This was a few years back – and it was the first festival that plunged me into the writing world. Muthoni Garland was the first festival organizer who decided to take a chance on me and my novice self – including giving me a panel with Kenyan literary greats. I was humbled and still look back at that opportunity with so much gratitude.
Still lots to be be written about that time at Storymoja but my top memories are below:
Attack of the Shidaz; I loved watching Muthoni Garland’s play at the festival. The performers were excellent and made her writing come to life. I really admired how they were able to engage the audience and have us become part of the performance.
The authors’ room at the venue: I loved this space. Friendships were made and cemented in this room. This is where I got to meet the likes of Harriet Anena (“A nation in labor”), James Murua (“Nairobiliving” “JamesMurua.com”), Beverly Nambozo, Alex Nderitu (When the Whirlwind Passes), Ndiritu Wahome, Kinyanjui Kombani, Juliet Barnes, amongst others. The friendships I made in this space have led to lots of other interesting opportunities (interviews, referrals, festival invites, drink-ups etc.)
Uliza Kiatu, H_art the band: This is not even my own memory, but one from my mother and my sister. They keep speaking about how they heard some heart-tugging guitar chords being played, turned around and found H_art the band playing their amazing hit “Uliza kiatu” right next to them on the grounds. These are the types of things that happen at Storymoja – you never know what amazing performance could be starting right next to you.
Wole Soyinka keynote address: You have never seen a full parking lot until you have seen the parking lot on the morning of Wole Soyinka’s keynote address. Seeing the legend in person would have been enough of a memory to take to my after-life even if all he did was just stand there and smile. Seeing him in person and hearing him touch on topics that are so dear to my heart – him reflecting on the Westgate terror attack that took place during the previous year’s Storymoja, hearing him pay homage to all who died during the attack – including the great Ghanian poet Kofi Awoonor and hearing him talk about issues that really spoke to my soul were almost too much to take. To date, my favourite non-fiction work of Soyinka’s is still “Climate of Fear” from the Reith lectures. It was an honor to see him echo sentiments from this timely piece in person.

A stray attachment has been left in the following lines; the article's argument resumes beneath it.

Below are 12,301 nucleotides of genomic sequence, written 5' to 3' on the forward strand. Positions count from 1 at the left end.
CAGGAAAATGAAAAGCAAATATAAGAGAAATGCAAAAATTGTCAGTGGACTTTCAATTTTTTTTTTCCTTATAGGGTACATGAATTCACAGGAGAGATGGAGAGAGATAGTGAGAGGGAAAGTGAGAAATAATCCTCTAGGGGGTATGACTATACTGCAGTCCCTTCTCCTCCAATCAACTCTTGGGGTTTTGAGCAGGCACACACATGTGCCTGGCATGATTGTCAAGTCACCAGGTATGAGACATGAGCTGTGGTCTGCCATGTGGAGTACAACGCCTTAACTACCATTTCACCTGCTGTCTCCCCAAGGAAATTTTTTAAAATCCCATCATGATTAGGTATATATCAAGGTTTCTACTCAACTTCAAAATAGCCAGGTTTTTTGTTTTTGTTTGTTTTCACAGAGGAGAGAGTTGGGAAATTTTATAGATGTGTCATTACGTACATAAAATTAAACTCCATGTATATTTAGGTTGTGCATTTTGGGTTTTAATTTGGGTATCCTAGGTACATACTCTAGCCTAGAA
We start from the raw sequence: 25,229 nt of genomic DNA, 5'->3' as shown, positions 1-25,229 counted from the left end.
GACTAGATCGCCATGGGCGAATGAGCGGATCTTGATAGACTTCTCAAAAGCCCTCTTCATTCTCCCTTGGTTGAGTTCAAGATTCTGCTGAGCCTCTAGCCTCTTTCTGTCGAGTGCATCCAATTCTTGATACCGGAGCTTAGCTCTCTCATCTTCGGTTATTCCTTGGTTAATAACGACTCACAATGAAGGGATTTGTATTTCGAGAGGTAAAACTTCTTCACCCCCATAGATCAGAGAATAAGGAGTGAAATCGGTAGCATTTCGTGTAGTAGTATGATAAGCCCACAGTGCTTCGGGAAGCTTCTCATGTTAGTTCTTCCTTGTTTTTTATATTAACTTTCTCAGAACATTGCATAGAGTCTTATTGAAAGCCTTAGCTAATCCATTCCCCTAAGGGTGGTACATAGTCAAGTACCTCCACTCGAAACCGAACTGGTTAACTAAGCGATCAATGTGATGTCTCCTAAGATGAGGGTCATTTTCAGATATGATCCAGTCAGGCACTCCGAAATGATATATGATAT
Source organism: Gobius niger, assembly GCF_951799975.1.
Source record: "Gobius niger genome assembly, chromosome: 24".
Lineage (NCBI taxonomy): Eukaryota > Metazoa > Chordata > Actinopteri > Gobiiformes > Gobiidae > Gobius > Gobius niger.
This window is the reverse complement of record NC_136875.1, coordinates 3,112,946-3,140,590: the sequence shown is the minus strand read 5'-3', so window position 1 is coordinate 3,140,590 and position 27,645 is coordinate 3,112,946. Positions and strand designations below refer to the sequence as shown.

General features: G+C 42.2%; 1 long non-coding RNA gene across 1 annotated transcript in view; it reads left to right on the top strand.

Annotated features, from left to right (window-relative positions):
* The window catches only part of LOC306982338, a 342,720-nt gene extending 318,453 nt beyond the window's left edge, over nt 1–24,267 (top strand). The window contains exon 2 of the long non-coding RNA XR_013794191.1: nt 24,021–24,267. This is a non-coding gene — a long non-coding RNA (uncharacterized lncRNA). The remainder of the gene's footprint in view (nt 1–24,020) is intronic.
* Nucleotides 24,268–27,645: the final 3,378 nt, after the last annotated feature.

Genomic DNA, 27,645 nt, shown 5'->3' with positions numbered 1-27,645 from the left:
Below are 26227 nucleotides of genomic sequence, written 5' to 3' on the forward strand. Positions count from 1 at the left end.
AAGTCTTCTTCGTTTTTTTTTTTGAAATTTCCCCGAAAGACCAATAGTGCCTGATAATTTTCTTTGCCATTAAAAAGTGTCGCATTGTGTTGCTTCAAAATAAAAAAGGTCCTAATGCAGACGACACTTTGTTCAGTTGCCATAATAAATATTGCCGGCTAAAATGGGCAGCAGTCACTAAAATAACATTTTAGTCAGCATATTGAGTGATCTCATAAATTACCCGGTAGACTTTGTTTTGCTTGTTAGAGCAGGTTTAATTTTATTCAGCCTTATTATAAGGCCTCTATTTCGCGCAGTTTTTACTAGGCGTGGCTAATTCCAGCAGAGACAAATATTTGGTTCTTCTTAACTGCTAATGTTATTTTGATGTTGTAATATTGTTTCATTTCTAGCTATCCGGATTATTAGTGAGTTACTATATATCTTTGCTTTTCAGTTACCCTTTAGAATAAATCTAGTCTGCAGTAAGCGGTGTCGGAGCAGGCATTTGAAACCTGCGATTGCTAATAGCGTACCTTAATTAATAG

Seeing Vuyelwa Maluleke – an amazing South African performance poet in person. It was the night of the gala – all the VIPs and VIIPs were gathered there. I am not actually quite sure how I managed to get into the gala. All I know is that the moment I fell in love with poetry (and began to see it as something other than the never-ending torture it had been in high school) was somewhere between seeing Vuyelwa perform at the gala and meeting all these other amazing African poets who brought poetry to life. She performed “Big girl” and I fell in love. Since then I have become obsessed with her other poems including “Hair” and “Big school.”